The eleventh, twelfth and thirteenth centuries were marked by resurgence in Europe of spiritual movements of clearly Gnostic character. During the late eleventh century a Gnostic religion that had survived orthodox persecution for many centuries in the Byzantine Empire and on the Balkan Peninsula – the Bogomil religion – found its way to the Languedoc region of Southern France and to areas of Northern Italy. There it took root and flourished over the next three centuries as the Cathar religion -- the tradition of the Good and True Christians, the Bons Hommes. (The term "Cathar" was used in medieval times in a derogatory fashion by opponents of the Bons Hommes; Cathars simply called themselves "Good Christians.")
During these same centuries in the area around the Southern Pyrenees a form of heterodox mysticism took hold, a mysticism that had historical and archetypal roots in the Gnosis and Gnosticism of late antiquity. At precisely this time, and in the same area of Southern France, there came the first flowering of the Troubadour traditions and of the Jewish Gnosticism of Kabbalah. To the south in Spain, the mystical tradition that gave root to a Gnostic school in Islam took form – exemplified by Ibn 'Arabī (1165–1240), the seminal figure in Turkish, Persian and Sufi Gnostic traditions. St.
Francis of Assisi (1181–1226) was also deeply influenced by the spirit of this time and this Cathar land.
The relation of the Bons Hommes with this heterodox flowering of Christian, Jewish and Islamic mystical traditions has long fascinated historians. There is no verifiable answer to the relationship of these several movements, but the milieu in which they arose represents an obvious resurgence of Gnostic tradition: a spirit of Gnosis animated this time and region.
Unfortunately, the Crusade against the Cathars in the thirteenth century effectively eradicated the tradition and destroyed most of its primary documentary history. Only a few original Cathar texts are preserved. Among the most important surviving writing are a Gospel text from the tradition of John and an authentic liturgical text known as the Cathar Ritual. (Two manuscripts of the Cathar Ritual survive, one in Latin and one in Occitan; the version in Occitan is often referred to as the "Lyon Ritual"). The longest surviving Cathar text is the Book of the Two Principles, a sophisticated and persuasive critique of orthodox theology. We provide all three of these texts below.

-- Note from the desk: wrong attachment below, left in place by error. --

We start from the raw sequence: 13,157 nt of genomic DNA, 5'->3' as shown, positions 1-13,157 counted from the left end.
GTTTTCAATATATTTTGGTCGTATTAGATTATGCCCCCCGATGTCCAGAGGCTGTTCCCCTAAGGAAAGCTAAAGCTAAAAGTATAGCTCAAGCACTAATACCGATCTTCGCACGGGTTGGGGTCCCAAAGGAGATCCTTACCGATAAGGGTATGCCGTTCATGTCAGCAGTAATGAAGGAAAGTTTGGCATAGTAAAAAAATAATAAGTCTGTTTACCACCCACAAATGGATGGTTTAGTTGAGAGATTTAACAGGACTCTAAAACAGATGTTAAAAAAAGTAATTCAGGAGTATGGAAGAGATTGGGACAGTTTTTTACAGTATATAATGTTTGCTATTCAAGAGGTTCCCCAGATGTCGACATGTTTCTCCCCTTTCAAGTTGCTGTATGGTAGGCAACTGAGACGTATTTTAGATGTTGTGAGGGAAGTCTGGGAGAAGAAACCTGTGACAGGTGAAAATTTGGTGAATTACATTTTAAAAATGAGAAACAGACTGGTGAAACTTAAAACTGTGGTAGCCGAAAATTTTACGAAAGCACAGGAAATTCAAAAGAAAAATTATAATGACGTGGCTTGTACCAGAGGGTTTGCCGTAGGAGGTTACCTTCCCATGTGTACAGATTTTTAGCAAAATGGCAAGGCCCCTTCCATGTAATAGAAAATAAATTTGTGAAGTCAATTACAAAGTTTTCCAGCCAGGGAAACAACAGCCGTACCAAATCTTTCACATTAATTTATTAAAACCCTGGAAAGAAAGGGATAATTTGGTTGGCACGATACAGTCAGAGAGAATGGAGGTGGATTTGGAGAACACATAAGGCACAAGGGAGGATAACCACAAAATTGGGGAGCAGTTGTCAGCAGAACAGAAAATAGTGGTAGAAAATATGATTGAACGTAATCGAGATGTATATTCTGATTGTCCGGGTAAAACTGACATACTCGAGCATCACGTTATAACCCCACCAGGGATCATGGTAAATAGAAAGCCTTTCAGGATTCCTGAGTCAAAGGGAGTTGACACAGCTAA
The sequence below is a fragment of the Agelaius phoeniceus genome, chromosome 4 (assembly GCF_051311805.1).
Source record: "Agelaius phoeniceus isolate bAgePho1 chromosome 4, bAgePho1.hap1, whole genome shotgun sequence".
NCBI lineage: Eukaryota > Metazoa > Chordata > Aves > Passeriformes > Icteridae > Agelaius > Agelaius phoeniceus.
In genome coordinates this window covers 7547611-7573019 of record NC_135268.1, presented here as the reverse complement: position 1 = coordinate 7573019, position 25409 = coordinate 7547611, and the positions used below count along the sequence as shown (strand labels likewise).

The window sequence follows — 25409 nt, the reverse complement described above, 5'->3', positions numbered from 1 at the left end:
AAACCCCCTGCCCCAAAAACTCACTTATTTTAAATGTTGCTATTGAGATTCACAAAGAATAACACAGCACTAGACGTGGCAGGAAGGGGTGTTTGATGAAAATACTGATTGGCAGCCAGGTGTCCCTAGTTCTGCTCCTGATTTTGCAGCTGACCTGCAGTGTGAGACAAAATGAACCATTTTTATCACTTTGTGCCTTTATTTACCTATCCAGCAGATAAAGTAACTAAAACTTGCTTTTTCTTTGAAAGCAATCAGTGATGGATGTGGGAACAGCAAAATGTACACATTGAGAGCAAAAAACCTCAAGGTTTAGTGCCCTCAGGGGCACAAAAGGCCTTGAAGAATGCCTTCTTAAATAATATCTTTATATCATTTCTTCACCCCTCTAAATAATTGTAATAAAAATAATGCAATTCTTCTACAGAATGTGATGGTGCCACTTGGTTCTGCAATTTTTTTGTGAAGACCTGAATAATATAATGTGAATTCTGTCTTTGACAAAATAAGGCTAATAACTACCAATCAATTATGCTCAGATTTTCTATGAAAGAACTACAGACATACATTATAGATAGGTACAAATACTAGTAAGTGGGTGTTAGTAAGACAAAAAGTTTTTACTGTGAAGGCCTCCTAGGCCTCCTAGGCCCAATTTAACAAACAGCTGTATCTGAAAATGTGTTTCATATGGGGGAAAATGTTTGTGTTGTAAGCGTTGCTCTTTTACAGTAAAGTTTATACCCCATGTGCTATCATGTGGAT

We also recommend the Wikipedia article on the Cathars – we contributed major portions to an early version of this article, and it remains a useful introduction to the Cathar religion. But reading their own words, as provided below, is the best introduction to the Gnosis of the Good and True Christians.
The major and current published source on Cathar writings is: Walter L. Wakefield and Austin P. Evans, Heresies of the High Middle Ages (2nd ed., New York: Columbia University Press, 1991). It contains many other Cathar texts not present in our collection. Buy at Amazon.com
– Lance S. Owens
Cathar Texts and Rituals
The Cathar Book of John the Evangelist - "The Questions of John"
- Interrogatio Iohannis (The Questions of John)
This is one of the most important extant Cathar Scriptures and a major addition to the apocryphal Johannine literature.
Cathar Apocalyptic (Visionary) Scripture
- The Vision of Isaiah
This is an apocalyptic work of great antiquity, probably dating to the first century and manifesting Gnostic influence. It evidences Cathar access to transmissions of early Christian literature lost to orthodoxy.
Texts from the Cathar Ritual (also known as the "Lyon Ritual")
Cathar Theological Argumentation
- The Book of the Two Principles
The Book of the Two Principles is the largest surviving work of Cathar literature; it illustrates the erudition and sophistication of the Cathar's critique of Catholic theology. (This is a very long document, about 35,000 words.)
Secondary Sources: Inquisition against the Cathars
The Cathar Prayer - Pater noster
Pater noster qui es in celis,
sanctificetur nomen tuum;
adveniat regnum tuum.
Fiat voluntas tua sicut in celo et in terra.
Panem nostrum supersubstancialem da nobis hodie.
Et dimitte nobis debita nostra sicut et nos dimittimus debitoribus nostris.
Et ne nos inducas in temptationem sed libera nos a malo.
Quoniam tuum est regnum et virtus et gloria in secula.
Our Father, which art in Heaven,
Hallowed be Thy name.
Thy kingdom come,
Thy will be done on Earth as it is in Heaven.
Give us this day our supplementary bread,
And remit our debts as we forgive our debtors.
And keep us from temptation and free us from evil.
Thine is the kingdom, the power and glory for ever and ever.
Witness the Cathar Ritual
that conveyed this Prayer